This February saw a legend make his way to the big screen with Shaun the Sheep: The Movie. Aardman’s much loved mute sheep made his way from Mossy Bottom Farm to The Big City with a blistering feature film debut.
Timmy Time see’s the young sheep set out on his own away from Mossy Bottom Farm to attend nursery with a group of equally cute toddler creatures. Timmy is joined by a small duck, owl, pig, donkey and badger and as well as two teachers to learn the everyday lessons of life. In each ten minute episode Timmy interacts with his friends to overcome the trials life throws at him and his young friends. From learning to dance and getting hiccups all events are portrayed with humour and warmth.
The formation of Timmy Time has a long backstory in the archives of Aardman Studios. Timmy’s uncle Shaun the Sheep first appeared in the early short incarnation of Wallace and Gromit. A Close Shave introduced the mute but loveable Shaun to audience’s. He proved so popular that Shaun eventually spawned his own spin off programme. Shaun the Sheep saw its main character living on Mossy Bottom Farm with an unsuspecting farmer and his own flock. The flock consisted of Shaun as well as the youngest member of the flock his toddler cousin Timmy. The baby member of the group idolised his uncle and was seen in the show causing mischief on the farm.
Similar to the format of Shaun the Sheep none of the characters can talk but instead communicate through a signature sound and gestures. For Timmy this is baaa, for his duck friend this is quack and so on and so forth for each animal. To have a programme where the main characters cannot talk is a huge obstacle but with Timmy, Shaun and arguably their most famous creation Gromit, the studio are able to convey brilliant stories without the aid of dialogue.
The stories and scenarios within the show are what you would expect for a child’s programme. Timmy is met with simple obstacles such as the class photo, sports day, playing games as well as a nursery talent show. All are simple and relatable enough yet it is the characters and approach that make Timmy Time different from other such programmes.
The great things about the show and really Aardman’s body of work is that it does not patronise its audience. So many current children’s shows have opted for the sickly sweet, and wholesome American format. This style is indeed popular but its determination to portray all things in black and white, without the slightest hint of cheekiness or off colour humour, can be boring for such a diverse audience. Although Timmy Time never includes anything inappropriate for its young viewers, it has a cheeky edge that other such programmes lack.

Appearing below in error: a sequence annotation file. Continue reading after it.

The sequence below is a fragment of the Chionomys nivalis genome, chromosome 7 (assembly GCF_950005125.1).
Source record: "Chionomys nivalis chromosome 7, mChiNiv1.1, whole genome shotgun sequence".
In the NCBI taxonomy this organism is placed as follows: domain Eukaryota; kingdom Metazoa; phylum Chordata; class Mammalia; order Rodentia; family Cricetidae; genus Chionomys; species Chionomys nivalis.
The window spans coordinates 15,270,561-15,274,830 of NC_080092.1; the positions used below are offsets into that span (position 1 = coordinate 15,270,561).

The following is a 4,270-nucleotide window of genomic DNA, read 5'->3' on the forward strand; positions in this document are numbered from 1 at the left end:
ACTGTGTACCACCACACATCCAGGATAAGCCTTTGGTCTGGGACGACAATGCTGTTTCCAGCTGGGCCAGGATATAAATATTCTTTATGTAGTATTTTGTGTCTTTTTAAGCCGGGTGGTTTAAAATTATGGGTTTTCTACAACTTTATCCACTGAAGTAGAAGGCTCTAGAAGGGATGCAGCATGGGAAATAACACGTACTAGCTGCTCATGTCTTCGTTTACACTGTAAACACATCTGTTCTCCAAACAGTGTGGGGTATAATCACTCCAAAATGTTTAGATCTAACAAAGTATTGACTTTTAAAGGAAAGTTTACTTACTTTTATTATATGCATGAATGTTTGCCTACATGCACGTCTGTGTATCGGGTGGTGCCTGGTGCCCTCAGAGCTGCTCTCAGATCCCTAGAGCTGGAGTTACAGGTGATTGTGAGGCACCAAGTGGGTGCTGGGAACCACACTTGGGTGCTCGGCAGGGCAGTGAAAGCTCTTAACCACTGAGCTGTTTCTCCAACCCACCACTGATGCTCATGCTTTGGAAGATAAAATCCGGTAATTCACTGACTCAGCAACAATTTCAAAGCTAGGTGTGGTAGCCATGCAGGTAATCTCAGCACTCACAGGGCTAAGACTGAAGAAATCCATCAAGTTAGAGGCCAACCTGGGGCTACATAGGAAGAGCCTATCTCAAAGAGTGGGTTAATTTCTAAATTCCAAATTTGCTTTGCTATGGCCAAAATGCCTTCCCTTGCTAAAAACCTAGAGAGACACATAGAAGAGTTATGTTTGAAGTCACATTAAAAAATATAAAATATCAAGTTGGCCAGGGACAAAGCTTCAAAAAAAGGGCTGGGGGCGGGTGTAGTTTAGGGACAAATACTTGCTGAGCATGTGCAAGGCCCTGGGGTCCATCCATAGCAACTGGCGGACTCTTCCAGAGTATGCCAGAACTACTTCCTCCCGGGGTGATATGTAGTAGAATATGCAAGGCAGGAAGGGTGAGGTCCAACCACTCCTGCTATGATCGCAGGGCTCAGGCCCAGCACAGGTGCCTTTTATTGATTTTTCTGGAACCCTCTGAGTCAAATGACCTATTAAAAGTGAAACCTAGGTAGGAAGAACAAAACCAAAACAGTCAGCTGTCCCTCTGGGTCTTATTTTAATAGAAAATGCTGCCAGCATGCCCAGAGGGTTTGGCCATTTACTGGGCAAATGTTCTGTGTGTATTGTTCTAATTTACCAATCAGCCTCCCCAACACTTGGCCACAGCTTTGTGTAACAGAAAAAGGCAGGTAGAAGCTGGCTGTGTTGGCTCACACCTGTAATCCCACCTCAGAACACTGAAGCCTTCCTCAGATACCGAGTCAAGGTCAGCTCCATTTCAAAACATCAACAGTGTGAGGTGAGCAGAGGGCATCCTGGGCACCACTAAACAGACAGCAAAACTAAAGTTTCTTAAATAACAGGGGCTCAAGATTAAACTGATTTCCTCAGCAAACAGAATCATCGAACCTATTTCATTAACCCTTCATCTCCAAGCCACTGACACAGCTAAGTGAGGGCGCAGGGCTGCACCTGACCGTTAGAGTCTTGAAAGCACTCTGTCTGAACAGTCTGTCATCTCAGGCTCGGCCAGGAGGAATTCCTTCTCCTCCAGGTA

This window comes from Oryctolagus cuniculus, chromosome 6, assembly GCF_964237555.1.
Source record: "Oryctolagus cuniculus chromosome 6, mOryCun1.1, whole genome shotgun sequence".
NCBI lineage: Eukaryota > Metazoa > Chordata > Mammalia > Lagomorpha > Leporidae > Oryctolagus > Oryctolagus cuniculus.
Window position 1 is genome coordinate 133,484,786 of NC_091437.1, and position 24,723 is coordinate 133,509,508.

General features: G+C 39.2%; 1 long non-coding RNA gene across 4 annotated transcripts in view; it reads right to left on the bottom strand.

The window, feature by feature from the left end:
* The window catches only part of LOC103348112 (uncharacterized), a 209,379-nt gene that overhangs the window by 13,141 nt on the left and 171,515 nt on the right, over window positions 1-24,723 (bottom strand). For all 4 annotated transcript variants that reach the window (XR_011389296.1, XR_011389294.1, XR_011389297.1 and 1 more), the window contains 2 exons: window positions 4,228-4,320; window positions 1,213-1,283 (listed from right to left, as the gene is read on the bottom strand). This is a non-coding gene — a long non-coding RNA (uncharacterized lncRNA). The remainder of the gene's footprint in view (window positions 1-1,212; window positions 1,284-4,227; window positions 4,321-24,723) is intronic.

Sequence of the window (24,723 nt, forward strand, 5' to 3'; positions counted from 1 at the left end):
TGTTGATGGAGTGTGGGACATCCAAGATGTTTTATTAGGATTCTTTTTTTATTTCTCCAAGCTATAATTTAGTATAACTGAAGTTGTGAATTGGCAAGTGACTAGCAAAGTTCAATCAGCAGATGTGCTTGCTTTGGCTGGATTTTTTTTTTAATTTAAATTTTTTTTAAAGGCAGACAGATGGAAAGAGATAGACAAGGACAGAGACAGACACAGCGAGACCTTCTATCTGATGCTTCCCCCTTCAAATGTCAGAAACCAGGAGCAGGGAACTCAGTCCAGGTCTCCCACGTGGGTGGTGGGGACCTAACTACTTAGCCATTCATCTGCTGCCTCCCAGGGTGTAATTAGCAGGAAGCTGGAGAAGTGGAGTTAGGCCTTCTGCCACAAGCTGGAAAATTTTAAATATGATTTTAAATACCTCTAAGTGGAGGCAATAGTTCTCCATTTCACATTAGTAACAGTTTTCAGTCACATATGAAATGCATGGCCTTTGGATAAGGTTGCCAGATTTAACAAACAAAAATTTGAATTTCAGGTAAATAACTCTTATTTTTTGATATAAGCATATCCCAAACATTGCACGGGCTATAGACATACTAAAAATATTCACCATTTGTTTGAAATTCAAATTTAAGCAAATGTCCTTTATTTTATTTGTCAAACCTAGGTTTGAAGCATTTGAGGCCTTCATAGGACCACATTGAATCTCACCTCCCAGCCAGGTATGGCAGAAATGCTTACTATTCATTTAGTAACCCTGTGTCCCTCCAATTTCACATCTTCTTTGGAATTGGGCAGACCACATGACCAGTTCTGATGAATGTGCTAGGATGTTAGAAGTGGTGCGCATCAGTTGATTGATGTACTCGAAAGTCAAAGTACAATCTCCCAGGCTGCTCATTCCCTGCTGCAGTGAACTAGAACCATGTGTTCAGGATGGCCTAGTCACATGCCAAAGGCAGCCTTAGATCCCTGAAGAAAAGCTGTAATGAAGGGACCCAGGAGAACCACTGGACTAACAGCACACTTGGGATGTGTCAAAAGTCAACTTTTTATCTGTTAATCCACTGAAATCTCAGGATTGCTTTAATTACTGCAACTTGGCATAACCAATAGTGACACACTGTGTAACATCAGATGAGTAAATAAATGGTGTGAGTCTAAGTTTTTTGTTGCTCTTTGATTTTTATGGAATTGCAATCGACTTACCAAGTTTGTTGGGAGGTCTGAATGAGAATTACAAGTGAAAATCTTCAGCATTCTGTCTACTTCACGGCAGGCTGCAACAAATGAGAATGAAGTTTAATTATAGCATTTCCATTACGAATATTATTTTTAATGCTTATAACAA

The show is yet another example of Aardman’s animation craftsmanship. You will never hear or talk of Aardman without a mention to their beautiful style of animation. Distinctively their own the company began with predominantly Claymation stop-motion yet have grown to incorporate models as well as traditional clay. Such element’s as their signature fingerprints and dry sense of humour are always present whether it is in the television, film or even advertising work.
The show also continues Aardman’s tradition of cheeky television. Although the pre-school show has excluded the usual level of in-jokes and innuendo, (still present in their films) it centres on a cheeky and mischievous centre in Timmy. The programme feels beneficial to its young audience who are now bombarded with surreal pre-school programming. It has a moral centre as well as great humour and is frankly just the cutest thing in the world to watch.
The show may be aimed at a pre-school audience but is a joy for anyone to watch. Displaying not just Aardman’s wonderful craftsmanship but also its sense of cheekiness and British take on things. A refreshing changed from the sickly sweet and frankly pointless television options for young audiences today.
For those new to the world according to Timmy watch his episode Timmy Can’t Dance, he gets down with his lamb self!!!